My poor blog fell to the wayside and started collecting quite a bit of dust while we were re-doing our kitchen. The renovations had taken much longer than I had anticipated because the mister did all of the handy work himself, including the electricity, plumbing, flooring, painting, and installing the new cabinets. With a regular 9-5, however, his progress had been rather slow, particularly because noise ordinances here in France prohibit any sort of construction that causes excessive noise that could be a nuisance to neighbors on Sundays and after 7:30 pm on weekdays.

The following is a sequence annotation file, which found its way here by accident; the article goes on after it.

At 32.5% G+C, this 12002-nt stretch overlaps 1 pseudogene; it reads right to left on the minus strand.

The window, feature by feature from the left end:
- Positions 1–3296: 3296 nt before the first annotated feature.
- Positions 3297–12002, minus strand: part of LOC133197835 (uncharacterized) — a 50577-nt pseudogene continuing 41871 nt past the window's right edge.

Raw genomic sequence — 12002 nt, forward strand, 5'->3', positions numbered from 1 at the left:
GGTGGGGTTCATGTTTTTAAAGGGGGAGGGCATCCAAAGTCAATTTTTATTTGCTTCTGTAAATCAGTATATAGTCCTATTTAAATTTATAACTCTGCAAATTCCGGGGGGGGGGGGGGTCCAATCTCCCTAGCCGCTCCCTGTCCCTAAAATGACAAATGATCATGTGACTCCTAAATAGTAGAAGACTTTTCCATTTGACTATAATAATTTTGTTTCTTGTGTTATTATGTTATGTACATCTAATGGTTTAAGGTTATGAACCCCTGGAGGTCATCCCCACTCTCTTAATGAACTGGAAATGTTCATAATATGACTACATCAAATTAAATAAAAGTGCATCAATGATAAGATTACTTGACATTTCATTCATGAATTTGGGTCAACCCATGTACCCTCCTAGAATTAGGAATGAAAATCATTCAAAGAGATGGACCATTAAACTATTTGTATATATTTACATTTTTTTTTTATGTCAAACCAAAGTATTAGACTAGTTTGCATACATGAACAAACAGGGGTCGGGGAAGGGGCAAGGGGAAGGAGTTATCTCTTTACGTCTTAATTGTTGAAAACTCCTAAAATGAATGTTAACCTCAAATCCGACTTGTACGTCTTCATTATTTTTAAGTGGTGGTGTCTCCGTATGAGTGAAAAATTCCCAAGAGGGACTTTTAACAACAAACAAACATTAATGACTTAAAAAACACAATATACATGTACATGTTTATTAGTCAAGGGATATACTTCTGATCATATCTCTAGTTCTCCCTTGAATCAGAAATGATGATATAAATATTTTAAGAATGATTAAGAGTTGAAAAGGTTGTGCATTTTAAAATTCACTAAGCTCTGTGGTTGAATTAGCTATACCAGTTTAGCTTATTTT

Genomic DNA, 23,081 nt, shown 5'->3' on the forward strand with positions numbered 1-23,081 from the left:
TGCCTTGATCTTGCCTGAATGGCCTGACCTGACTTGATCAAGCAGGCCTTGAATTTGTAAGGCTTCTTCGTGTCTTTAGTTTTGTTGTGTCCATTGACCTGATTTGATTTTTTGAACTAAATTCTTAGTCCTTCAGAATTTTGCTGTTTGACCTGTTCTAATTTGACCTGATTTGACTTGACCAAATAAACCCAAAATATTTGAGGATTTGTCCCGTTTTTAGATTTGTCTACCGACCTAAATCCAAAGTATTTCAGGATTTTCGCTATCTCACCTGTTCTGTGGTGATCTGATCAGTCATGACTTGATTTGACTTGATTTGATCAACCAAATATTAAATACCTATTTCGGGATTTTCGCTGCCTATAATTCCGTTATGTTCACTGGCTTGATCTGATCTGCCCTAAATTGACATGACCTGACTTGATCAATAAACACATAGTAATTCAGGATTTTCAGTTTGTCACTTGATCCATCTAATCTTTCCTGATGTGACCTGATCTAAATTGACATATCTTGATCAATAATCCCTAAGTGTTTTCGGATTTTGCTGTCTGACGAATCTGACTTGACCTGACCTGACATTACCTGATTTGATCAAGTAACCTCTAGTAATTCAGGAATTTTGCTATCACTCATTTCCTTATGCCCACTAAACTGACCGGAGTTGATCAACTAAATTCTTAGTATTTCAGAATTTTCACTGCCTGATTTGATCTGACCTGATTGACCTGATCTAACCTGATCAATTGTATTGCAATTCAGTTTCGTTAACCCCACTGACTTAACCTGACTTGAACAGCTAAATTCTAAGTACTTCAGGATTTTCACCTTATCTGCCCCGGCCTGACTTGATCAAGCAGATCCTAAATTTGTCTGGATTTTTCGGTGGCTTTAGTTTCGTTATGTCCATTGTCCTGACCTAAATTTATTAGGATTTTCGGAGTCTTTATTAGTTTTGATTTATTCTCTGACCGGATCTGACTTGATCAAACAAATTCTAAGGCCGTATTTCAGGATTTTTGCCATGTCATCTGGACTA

I’m so sorry to have left y’all hanging for so long! In the midst of our kitchen renovations (our apartment is still a disaster zone, by the way, because my husband decided to embark on another renovation project in my absence-the whole apartment this time!), it was pretty difficult to prepare anything worth salivating over. And, immediately after finishing our kitchen, I took a much needed two week trip back to California to visit my friends and family after not seeing them for over 2 years!! I can’t even begin to tell y’all how thrilled I was to be back on US soil again where everything is familiar to me and to finally get to celebrate Thanksgiving again with everyone back home. Obviously, the French don’t celebrate this hedonistic food fest and my husband isn’t the biggest fan of turkey, so it’s been a good three years since I’ve had a real Thanksgiving meal! Though, after going home this time, I feel a bit inspired to start my own Thanksgiving tradition for when I can’t make it back to the US so I can have a little piece of home here in France.